What Is a Hedging Transaction?

A hedging transaction can eliminate the possibility of losses in the financial markets.

Stock Market Crash image by Paul Heasman from Fotolia.com

In finance, a hedging transaction is used to alleviate the risk of loss associated with an adverse move in the price of a financial asset. When available, a perfect hedge can fully eliminate the risk of loss. In other cases, the investor can only partially eliminate the risk. Both professional investors as well as amateurs can greatly benefit from hedging transactions.

Exposure

A hedging transaction is used to eliminate the risk associated with a financial exposure. An investor is said to be exposed to financial risk if she stands to lose money as a result of an adverse move in the financial markets. If you hold a stock or a bond, for example, you can suffer a loss if the price of that security declines. As such, you have an exposure. If, on the other hand, all of your money is sitting in a bank account or is in U.S. government bonds, you have no exposure.

Perfect Hedging Transaction

A perfect hedging transaction locks in a future income stream for the asset you are holding and eliminates all risk resulting from the exposure. A futures contract is an example of a perfect hedge. A futures contract is a legally binding agreement to buy or sell something at a specific price in the future. So if you are holding Ford stock that you bought at $10.50 per share and you take the "sell" side of a futures contract for Ford in six months for $11 per share, you have eliminated all risk and locked in future cash income. Now you are perfectly hedged. In six months, you will be able to sell the shares at $11 apiece, and the other party involved in the futures contract will be obliged to buy them at this price, regardless of the prevailing market prices. As a result, you are protected against a drop in the stock's market price.

Imperfect Hedge

An imperfect hedging transaction reduces the probability of loss resulting from an exposure, but it does not eliminate it. In the real world, you can't get a futures contract for every share. Assume you are holding stock issued by a small firm, and it's impossible to lock in a sale price with a futures contract. You can instead short the S&P; 500 index shares to partially hedge your exposure. Shorting S&P; index shares means that the lower the index goes, the more money you will make. So if the price of your stock declines because of a broad decline in stock prices, you will lose money from your exposure to the specific stock you are holding, but you probably will make some money form your short index position. This hedge is imperfect, because your stock and the index might not decline in lockstep. Your stock could lose value even when the index is rising.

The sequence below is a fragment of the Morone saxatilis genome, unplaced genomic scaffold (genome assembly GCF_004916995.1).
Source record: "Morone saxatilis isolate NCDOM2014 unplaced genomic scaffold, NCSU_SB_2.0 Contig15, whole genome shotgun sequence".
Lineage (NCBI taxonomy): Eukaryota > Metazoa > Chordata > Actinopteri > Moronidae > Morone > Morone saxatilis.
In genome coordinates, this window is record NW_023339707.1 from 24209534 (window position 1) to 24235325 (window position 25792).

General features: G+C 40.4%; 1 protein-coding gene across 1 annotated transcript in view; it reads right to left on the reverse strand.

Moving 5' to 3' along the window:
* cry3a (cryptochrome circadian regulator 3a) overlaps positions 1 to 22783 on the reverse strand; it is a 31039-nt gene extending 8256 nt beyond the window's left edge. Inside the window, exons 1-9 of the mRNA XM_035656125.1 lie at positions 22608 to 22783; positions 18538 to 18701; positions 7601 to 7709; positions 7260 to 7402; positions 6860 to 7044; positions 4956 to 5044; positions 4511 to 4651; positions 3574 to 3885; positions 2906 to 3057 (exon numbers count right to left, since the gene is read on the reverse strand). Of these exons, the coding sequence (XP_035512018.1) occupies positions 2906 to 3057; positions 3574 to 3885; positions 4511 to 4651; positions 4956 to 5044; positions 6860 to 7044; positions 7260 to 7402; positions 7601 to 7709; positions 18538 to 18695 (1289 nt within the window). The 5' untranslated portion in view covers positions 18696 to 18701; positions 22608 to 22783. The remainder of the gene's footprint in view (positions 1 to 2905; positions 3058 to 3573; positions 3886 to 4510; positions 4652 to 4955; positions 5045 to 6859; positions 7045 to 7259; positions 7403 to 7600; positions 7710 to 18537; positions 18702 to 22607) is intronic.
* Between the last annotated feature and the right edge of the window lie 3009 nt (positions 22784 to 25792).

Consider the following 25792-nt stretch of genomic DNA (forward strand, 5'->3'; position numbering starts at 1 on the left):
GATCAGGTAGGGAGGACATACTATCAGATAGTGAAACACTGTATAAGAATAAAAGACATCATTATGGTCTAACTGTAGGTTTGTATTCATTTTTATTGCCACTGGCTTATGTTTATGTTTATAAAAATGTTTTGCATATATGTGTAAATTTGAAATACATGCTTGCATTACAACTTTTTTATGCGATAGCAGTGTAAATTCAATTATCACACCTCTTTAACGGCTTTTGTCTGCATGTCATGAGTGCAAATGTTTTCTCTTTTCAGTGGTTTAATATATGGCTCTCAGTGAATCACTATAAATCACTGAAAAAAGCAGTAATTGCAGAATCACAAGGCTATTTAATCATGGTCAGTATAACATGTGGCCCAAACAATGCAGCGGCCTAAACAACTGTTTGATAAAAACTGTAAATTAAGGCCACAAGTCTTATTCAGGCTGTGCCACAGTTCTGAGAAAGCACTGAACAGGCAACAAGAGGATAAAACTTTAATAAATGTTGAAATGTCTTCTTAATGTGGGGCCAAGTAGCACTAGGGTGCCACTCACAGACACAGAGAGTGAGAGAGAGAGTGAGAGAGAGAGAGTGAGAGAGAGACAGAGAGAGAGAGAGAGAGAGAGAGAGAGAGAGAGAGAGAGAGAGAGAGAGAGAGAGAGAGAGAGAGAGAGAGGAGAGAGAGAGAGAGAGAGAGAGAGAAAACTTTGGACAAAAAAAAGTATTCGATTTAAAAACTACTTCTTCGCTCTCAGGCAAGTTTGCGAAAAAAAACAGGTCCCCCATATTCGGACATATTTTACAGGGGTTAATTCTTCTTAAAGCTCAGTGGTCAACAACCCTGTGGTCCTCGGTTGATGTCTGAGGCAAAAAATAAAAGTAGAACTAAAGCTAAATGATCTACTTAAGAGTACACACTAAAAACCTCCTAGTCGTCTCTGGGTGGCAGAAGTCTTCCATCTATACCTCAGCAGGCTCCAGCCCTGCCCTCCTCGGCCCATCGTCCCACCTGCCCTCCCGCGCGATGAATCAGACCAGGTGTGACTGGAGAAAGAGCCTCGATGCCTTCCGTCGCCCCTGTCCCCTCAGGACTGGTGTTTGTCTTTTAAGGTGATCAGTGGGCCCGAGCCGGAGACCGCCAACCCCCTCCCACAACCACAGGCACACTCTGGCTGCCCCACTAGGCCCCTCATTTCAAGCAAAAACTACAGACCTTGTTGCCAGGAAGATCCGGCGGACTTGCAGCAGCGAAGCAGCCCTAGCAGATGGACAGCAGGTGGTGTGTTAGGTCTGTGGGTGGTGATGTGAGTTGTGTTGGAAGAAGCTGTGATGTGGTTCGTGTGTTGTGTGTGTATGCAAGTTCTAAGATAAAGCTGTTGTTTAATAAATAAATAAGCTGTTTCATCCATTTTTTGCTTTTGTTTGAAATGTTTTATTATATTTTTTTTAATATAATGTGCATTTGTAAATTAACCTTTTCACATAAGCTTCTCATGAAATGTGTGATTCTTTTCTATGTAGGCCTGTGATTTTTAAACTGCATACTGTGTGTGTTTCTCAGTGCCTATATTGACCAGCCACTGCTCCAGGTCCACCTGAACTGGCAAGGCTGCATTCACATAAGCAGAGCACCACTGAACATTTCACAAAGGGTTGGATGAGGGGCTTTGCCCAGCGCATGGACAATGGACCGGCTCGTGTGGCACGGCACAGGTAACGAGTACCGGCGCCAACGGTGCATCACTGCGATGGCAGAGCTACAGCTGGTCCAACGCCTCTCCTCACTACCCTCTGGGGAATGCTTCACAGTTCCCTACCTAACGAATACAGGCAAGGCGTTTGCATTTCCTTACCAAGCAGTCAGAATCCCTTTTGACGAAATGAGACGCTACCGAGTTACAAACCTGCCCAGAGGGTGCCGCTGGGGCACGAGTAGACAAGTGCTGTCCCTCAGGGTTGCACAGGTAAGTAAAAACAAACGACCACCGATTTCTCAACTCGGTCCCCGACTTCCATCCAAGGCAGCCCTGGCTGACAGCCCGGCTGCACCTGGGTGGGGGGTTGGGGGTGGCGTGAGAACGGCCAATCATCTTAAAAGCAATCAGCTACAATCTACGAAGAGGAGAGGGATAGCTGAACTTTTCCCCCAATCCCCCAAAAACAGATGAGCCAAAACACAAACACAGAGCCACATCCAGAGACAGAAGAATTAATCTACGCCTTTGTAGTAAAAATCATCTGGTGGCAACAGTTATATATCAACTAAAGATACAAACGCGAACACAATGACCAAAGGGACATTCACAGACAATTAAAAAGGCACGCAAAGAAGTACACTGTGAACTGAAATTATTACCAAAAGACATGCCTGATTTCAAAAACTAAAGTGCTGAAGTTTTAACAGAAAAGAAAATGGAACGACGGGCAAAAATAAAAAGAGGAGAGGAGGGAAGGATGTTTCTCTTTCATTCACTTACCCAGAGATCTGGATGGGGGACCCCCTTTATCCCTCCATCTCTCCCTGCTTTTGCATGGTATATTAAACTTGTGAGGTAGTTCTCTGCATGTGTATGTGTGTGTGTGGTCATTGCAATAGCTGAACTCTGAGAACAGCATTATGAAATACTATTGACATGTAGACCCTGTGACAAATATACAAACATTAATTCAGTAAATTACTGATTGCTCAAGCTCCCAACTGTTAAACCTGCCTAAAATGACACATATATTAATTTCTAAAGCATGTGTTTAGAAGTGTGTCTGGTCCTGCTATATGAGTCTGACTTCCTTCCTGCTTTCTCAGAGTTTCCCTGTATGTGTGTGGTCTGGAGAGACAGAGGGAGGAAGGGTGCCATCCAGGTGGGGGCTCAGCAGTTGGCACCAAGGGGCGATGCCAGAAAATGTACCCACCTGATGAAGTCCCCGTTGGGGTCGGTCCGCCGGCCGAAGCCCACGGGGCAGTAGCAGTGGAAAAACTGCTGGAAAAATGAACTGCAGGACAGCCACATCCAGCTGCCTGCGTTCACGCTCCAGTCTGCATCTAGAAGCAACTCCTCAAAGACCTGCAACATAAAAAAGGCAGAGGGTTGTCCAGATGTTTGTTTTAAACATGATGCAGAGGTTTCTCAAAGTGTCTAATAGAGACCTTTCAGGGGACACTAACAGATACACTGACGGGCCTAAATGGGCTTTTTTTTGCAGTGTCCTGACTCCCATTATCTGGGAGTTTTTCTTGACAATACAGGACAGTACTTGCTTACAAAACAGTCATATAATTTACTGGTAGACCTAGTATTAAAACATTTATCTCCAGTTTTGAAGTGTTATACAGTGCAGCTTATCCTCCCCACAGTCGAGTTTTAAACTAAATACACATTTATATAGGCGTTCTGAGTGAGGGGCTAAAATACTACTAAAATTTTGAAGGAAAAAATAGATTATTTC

Common Hedging Instruments

In addition to futures contracts, options are commonly used to perfectly hedge exposure. An option is basically an optional futures contract. A call option gives you the right, but not the obligation, to buy an asset. A put option allows you to sell an asset if you desire. Swaps are a more exotic swapping choice and are rarely available to the individual investor. A swap is an agreement to exchange payments resulting from one exposure for another. An investor might agree to pay the monthly dollar interest rate, and in exchange receive the Japanese yen interest rate every month for the next year, for example.

Photo Credits

  • Stock Market Crash image by Paul Heasman from Fotolia.com

About the Author

Hunkar Ozyasar is the former high-yield bond strategist for Deutsche Bank. He has been quoted in publications including "Financial Times" and the "Wall Street Journal." His book, "When Time Management Fails," is published in 12 countries while Ozyasar’s finance articles are featured on Nikkei, Japan’s premier financial news service. He holds a Master of Business Administration from Kellogg Graduate School.

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